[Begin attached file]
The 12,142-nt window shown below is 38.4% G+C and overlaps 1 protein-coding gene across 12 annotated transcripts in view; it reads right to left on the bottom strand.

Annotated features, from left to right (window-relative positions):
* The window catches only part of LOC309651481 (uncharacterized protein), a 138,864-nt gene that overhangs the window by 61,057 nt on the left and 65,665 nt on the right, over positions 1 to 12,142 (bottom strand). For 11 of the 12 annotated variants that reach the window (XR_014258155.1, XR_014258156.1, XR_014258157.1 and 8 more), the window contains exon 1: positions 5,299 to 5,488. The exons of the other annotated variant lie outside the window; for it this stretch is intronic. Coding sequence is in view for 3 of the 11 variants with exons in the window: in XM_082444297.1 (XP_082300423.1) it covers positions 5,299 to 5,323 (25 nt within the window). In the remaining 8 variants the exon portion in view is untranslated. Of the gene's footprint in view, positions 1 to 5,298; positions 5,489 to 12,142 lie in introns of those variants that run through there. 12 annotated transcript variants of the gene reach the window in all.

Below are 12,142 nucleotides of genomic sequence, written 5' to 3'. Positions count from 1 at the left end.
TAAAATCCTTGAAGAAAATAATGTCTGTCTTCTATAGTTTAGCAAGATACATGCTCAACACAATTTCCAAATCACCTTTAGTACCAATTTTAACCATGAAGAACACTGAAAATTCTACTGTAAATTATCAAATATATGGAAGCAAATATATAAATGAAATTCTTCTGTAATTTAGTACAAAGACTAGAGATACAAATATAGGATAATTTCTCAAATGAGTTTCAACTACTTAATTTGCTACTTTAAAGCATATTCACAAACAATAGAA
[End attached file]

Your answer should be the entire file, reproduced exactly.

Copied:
The 12,142-nt window shown below is 38.4% G+C and overlaps 1 protein-coding gene across 12 annotated transcripts in view; it reads right to left on the bottom strand.

Annotated features, from left to right (window-relative positions):
* The window catches only part of LOC309651481 (uncharacterized protein), a 138,864-nt gene that overhangs the window by 61,057 nt on the left and 65,665 nt on the right, over positions 1 to 12,142 (bottom strand). For 11 of the 12 annotated variants that reach the window (XR_014258155.1, XR_014258156.1, XR_014258157.1 and 8 more), the window contains exon 1: positions 5,299 to 5,488. The exons of the other annotated variant lie outside the window; for it this stretch is intronic. Coding sequence is in view for 3 of the 11 variants with exons in the window: in XM_082444297.1 (XP_082300423.1) it covers positions 5,299 to 5,323 (25 nt within the window). In the remaining 8 variants the exon portion in view is untranslated. Of the gene's footprint in view, positions 1 to 5,298; positions 5,489 to 12,142 lie in introns of those variants that run through there. 12 annotated transcript variants of the gene reach the window in all.

Below are 12,142 nucleotides of genomic sequence, written 5' to 3'. Positions count from 1 at the left end.
TAAAATCCTTGAAGAAAATAATGTCTGTCTTCTATAGTTTAGCAAGATACATGCTCAACACAATTTCCAAATCACCTTTAGTACCAATTTTAACCATGAAGAACACTGAAAATTCTACTGTAAATTATCAAATATATGGAAGCAAATATATAAATGAAATTCTTCTGTAATTTAGTACAAAGACTAGAGATACAAATATAGGATAATTTCTCAAATGAGTTTCAACTACTTAATTTGCTACTTTAAAGCATATTCACAAACAATAGAA